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Fall 2011, MAT 115, Analytic Geometry and Calculus II

This is the first sequel course to MAT 114. The content goals of the course are: to understand the definition of definite and indefinite integrals and the fundamental theorems of Calculus; to learn techniques for computing integrals in terms of elementary functions; and to learn how to apply these ideas to problems in geometry, physics, engineering, and beyond. In addition, the supplemental goals are: to adopt the language of Calculus; work towards proficiency in technical written/oral/visual communication; and learn mathematical problem solving strategies.

  • (Preferred) Email: jacaine "at" csupomona.edu
  • Phone: (909) 869-4513
  • Office Hours w/ Dr. Caine in 8-216: Mon. 3:30pm-4:30pm, Tues. 10-11am, Thurs. 3-4pm, and by Appt.
  • Class meets in 8-210 : Tuesday, Thursday 8:00am-9:50am
  • Text: Stewart, J.; Calculus: Early Transcendentals. California Edition with Classic Problems, 6th Edition; Thompson Brooks/Cole

Syllabus, assignments, exam information, and ancillary materials for the course are available through Cal Poly's Blackboard system.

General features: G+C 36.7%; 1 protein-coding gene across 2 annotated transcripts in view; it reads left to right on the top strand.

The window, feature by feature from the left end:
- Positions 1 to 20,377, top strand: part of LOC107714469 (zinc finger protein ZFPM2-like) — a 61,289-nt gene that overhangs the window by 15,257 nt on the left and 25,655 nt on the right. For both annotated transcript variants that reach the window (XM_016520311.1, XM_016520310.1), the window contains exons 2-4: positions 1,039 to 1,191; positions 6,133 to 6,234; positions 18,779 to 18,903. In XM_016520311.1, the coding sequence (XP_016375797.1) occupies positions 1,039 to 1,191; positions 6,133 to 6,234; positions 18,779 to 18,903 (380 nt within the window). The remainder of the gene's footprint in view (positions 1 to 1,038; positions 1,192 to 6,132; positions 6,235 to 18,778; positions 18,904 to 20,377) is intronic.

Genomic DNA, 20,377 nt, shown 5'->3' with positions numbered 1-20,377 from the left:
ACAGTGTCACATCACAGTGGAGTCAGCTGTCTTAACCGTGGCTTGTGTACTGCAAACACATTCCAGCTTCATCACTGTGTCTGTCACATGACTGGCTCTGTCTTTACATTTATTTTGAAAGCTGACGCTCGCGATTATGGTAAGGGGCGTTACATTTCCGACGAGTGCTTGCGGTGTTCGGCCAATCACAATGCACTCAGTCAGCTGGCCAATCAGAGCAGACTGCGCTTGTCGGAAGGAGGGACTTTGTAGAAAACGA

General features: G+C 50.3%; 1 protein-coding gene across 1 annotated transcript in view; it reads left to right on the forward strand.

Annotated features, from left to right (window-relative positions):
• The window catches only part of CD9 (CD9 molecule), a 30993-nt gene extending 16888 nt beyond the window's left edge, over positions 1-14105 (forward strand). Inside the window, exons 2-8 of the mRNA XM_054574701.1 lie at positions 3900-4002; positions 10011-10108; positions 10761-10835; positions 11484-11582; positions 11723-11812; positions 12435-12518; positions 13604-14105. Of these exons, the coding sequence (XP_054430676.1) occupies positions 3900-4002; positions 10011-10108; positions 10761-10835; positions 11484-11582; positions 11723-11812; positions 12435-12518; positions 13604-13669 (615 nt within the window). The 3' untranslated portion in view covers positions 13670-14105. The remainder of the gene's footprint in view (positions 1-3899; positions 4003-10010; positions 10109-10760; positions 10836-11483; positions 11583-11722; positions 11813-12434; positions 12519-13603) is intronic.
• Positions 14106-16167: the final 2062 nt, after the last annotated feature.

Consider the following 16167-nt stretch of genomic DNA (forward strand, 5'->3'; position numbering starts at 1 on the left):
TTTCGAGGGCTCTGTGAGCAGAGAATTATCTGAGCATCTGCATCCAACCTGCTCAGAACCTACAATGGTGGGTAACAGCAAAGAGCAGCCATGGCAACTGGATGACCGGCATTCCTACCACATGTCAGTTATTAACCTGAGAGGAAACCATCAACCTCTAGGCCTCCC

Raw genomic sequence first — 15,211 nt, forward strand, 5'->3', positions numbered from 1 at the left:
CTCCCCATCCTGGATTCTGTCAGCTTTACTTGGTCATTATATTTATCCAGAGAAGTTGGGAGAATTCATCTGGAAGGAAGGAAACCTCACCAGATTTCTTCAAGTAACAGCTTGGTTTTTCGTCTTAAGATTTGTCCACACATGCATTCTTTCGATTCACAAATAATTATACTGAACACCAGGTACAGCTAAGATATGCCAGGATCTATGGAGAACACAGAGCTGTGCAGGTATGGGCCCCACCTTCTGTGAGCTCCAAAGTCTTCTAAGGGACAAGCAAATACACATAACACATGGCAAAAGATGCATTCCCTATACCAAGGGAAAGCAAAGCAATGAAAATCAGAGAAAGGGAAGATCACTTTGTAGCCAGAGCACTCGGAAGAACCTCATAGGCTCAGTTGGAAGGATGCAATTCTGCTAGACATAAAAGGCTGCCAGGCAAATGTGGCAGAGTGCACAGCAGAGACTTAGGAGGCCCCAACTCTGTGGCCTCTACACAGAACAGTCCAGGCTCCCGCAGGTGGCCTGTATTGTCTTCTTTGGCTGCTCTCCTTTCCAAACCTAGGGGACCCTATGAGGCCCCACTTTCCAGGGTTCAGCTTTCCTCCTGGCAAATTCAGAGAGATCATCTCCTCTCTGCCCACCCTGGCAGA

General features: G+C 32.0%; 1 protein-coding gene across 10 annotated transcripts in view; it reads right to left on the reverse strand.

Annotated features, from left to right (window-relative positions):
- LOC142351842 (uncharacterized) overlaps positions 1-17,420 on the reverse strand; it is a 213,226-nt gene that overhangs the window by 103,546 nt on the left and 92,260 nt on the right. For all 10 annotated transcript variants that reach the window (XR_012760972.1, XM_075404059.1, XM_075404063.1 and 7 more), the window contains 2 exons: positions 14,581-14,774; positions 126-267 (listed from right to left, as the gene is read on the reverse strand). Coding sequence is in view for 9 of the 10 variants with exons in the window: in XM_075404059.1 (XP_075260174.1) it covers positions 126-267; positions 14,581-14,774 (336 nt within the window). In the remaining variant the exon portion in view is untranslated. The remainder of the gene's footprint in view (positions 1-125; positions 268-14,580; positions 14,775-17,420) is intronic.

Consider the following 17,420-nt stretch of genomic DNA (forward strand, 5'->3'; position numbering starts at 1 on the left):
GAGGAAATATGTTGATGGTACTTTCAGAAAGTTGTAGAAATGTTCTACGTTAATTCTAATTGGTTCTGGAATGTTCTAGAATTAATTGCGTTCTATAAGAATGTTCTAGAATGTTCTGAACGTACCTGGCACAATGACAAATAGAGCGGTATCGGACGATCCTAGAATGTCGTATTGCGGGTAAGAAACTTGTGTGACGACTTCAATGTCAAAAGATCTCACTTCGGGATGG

Integral Calculus finds great application in the computation volumes of irregular three dimensional shapes, such as the bucket of a front end loader. Image credit: LeTourneau Technologies, Inc..

 

Fall 2011, MAT 321, Introduction to Topology

The content goals of the course are: to understand the abstract definitions of topological spaces and continuous maps between them and their origins; learn the properties which distinguish types of topological spaces such as connectedness and compactness and the interplay of these notions with continuous maps; be exposed to a wide array of examples of topological spaces from mathematics and beyond. In addition, the supplemental goals are: to gain comfort with abstraction; learn the technical skills of proof writing and rigorous argument; and learn to communicate mathematics to other mathematicians.

  • (Preferred) Email: jacaine "at" csupomona.edu
  • Phone: (909) 869-4513
  • Office Hours w/ Dr. Caine in 8-216: Mon. 3:30pm-4:30pm, Tues. 10-11am, Thurs. 3-4pm, and by Appt.
  • Class meets in 8-156 : Tuesday, Thursday 1:00pm-2:50pm
  • Text: Munkres, J.; Topology, 2nd Ed., Prentice Hall (2000).

Syllabus, assignments, exam information, and ancillary materials for the course are available to registered students through Cal Poly's Blackboard system.

A bio-molecular network as an example of a topological space. Researchers seek topological observables which can distinguish such networks from simple random graphs to explain animal diversity and adaptability. Image credit: Michael Laessig, University of Cologne.